· While the crowd was cheering Kubel’s second home run, Delmon Young took the next pitch, a hanging slider from lefty Clayton Richard and hit it well into the left field bleachers for his 10th home run of the year. In the game, Young was 3-3 with an opposite field single, a bloop double to right, an intentional walk all before the home run.
· Morneau batted a few times with the chants of “MVP! MVP!” in the background. He went 1-3 with the walk and his team-record 47th double on the year. He also drove in his 129th run.
· The bottom of the order came through too… Nick Punto and Carlos Gomez each went 2-4 with an RBI and a stolen base. One of Punto’s hits was really supposed to just be a squeeze bunt to score a run, but it obviously caught the White Sox by surprise as no one even really played it and he easily beat the play at 1B. Punto deserves some credit, for sure. If he’s considered the weak-link of the lineup, and he’s hitting .285 in the 8th hole, I don’t think that the Twins have a real problem.
· That said, this offense can be better, if you can believe it! Denard Span and Alexi Casilla combined to go 0-10 from the top two positions in the lineup. That normally isn’t going to be an equation to get many wins. Thankfully Kubel and Young picked up the slack down in the lineup, but those two guys will have to try to find their way on base whether with a hit, a bunt or a walk.
· Really, the only negative of the game came in the top of the 9th inning when Matt Guerrier gave the White Sox a little life. With two outs, he walked Paul Konerko and served up a long, majestic home run to Ken Griffey. Now, Griffey struck a pose and watched it go as if it was a Game-Winner or something, which was ridiculous, but that little bit of life could carry into Wednesday’s game. I’m not too big on that, but I also think that the Twins need to really be pretty perfect down the stretch.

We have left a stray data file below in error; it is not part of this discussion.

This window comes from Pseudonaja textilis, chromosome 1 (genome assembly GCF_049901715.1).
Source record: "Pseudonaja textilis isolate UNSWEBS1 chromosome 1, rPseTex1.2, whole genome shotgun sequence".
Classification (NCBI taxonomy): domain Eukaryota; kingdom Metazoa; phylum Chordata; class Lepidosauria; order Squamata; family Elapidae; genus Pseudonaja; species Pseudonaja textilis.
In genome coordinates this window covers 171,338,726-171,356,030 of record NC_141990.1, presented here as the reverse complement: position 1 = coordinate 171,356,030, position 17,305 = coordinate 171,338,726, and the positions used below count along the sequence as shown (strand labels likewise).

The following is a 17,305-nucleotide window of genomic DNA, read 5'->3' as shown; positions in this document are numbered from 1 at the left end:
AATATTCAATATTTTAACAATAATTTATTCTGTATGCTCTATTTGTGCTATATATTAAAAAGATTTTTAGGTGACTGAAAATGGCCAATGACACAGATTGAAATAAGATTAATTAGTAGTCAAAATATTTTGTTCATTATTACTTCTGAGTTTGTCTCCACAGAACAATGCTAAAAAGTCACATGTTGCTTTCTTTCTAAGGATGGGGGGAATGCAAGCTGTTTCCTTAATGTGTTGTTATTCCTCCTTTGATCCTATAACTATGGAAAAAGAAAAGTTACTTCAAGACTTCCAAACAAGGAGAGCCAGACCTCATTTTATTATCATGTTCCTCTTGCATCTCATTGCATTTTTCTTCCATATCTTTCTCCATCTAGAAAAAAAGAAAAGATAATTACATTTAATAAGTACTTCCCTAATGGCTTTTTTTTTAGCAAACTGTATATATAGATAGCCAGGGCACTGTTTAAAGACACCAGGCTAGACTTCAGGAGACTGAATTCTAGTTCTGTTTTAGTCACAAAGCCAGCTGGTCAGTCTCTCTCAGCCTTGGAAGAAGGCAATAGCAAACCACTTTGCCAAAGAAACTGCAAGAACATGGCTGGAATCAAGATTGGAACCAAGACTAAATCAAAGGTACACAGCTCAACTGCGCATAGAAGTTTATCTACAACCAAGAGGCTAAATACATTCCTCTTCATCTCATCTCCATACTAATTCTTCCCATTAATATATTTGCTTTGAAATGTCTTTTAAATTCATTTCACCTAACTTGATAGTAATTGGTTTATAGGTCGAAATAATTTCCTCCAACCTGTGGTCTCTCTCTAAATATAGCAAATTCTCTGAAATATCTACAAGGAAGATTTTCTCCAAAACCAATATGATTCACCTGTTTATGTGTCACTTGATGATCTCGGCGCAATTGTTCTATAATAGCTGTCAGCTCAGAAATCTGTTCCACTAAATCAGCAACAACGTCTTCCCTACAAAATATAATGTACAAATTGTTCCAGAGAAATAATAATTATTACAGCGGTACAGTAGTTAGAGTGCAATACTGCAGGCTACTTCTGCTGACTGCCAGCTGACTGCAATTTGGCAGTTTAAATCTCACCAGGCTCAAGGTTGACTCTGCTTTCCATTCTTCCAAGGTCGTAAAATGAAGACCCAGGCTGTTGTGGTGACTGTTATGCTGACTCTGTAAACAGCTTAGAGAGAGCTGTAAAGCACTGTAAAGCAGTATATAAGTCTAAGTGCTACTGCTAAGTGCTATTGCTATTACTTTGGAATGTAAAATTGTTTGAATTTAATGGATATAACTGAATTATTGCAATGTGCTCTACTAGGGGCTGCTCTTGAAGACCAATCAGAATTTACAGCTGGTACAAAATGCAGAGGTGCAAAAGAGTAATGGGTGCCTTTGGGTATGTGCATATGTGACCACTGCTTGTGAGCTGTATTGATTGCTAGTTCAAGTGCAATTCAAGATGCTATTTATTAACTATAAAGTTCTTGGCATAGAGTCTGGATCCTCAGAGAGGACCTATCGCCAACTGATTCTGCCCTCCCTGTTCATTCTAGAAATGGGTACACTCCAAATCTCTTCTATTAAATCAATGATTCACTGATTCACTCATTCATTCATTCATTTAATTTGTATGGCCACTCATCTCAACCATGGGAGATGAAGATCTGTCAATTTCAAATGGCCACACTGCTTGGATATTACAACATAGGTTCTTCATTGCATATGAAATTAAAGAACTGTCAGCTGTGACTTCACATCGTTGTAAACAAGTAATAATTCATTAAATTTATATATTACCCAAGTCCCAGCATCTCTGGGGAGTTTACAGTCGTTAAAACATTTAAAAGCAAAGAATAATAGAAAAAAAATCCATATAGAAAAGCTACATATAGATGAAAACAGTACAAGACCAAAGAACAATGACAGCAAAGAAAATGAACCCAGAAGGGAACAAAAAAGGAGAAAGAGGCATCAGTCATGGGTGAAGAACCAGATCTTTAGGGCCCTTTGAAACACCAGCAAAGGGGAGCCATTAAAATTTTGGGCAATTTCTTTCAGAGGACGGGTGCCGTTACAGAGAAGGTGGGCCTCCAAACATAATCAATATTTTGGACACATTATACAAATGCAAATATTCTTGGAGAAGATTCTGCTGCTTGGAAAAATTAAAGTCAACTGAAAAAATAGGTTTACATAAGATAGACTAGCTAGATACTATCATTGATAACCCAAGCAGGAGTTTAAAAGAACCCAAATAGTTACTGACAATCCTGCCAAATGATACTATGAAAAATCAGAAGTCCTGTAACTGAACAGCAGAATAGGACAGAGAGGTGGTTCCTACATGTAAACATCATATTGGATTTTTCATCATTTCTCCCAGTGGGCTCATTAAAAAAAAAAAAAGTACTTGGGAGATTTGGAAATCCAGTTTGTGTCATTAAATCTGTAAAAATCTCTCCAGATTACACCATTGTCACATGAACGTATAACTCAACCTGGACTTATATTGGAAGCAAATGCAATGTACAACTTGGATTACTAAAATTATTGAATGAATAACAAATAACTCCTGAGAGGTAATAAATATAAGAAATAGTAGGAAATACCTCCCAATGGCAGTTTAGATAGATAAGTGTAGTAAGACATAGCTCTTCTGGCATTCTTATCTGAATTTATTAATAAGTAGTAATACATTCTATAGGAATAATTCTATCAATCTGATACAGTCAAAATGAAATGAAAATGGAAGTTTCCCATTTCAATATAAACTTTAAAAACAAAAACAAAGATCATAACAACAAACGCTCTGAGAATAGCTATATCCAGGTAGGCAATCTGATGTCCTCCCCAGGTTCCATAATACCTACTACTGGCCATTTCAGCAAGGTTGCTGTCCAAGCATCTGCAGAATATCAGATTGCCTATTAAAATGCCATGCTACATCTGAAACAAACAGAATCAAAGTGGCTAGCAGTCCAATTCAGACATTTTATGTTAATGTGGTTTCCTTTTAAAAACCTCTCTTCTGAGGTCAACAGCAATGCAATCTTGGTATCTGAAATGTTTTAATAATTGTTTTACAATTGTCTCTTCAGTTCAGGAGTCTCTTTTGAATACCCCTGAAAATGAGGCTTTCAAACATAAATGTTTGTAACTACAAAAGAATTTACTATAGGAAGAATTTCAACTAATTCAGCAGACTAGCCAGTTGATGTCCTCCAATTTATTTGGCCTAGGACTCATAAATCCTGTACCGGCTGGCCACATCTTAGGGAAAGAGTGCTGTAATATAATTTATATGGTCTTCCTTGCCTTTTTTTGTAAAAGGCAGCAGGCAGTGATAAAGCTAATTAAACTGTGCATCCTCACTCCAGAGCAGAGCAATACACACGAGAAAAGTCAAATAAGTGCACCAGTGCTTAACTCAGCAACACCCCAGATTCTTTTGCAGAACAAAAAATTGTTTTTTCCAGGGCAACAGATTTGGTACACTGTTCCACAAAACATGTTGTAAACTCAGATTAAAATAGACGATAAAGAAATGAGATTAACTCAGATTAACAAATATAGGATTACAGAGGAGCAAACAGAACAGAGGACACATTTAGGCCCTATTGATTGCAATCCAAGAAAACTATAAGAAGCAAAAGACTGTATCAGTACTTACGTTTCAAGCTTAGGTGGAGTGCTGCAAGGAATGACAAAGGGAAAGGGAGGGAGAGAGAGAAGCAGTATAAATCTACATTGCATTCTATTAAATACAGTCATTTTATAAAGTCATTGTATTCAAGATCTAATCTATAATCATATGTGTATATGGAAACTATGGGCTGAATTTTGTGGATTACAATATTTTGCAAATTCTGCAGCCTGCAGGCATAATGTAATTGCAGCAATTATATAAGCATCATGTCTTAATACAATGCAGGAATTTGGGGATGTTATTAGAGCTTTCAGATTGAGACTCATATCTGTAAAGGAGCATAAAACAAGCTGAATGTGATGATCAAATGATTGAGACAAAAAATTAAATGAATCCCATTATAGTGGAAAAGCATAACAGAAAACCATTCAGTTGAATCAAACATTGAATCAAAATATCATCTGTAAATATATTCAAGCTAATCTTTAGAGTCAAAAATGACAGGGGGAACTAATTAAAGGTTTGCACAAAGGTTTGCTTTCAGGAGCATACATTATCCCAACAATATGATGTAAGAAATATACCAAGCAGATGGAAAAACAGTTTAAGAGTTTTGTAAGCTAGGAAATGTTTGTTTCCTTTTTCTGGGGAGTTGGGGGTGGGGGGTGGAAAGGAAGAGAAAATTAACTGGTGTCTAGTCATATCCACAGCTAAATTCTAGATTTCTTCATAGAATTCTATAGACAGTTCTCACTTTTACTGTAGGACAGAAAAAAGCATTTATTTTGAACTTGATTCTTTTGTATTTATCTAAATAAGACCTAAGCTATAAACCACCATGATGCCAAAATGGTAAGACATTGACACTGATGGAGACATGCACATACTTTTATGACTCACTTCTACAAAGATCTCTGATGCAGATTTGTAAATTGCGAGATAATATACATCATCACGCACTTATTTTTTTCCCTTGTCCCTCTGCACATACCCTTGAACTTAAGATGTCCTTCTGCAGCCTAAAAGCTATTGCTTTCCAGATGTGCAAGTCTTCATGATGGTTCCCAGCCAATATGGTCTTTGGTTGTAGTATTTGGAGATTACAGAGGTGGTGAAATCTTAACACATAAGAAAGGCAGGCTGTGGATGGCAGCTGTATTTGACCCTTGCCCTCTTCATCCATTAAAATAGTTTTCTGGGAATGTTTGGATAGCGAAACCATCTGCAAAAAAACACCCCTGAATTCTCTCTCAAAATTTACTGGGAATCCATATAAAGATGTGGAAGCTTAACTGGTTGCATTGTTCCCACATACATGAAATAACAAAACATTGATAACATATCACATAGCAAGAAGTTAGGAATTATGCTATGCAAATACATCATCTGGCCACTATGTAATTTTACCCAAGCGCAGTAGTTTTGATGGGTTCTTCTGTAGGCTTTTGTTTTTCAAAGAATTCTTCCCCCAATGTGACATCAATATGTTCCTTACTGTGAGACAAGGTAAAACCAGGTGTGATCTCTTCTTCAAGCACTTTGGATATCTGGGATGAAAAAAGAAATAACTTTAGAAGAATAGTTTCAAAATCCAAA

· There was one thing that absolutely stood out as a major difference between the Twins and the White Sox… Team Speed. You can see how the White Sox have twice as many homers as the Twins, but less runs scored. They almost never take an extra base. You almost wonder how they score runs when they don’t hit the ball over the fence. It is very much station to station. How about in the Top of the 5th when Ken Griffey was on 2nd base. There were two outs and Orlando Cabrera singled to right field. Replays showed that Denard Span was ready to throw the ball in to second base, until he realized that Griffey was not even going to try to score. With two outs, Baker got AJ Pierzynski to ground out to end the inning with no runs scored. Now, that would have only made the game 5-2, but it would have been a run.
· Looking at the incredibly skinny, very free-swinging Alexei Ramirez, how similar is he to Alfonso Soriano?
· Seeing Juan Uribe and that weird orange-ish goatee made me wonder one thing… I wonder what Ugueth Urbina is doing these days to keep busy.
· If you happened to be at the game on Tuesday night, please comment about the atmosphere. Just watching on TV, it had to have been loud and full of excitement the whole night!
· Finally, Joe Mauer was 1-4 to drop to .329. Dustin Pedroia went 2-4 to move up to .324. Magglio Ordonez was 0-4 to fall to .319.
I will be hosting a Twins podcast Wednesday night, live at 8:00 at www.BlogTalkRadio.com/SethSpeaks. I've got a couple of guests and we'll be talking Twins, so check it out if you're able to.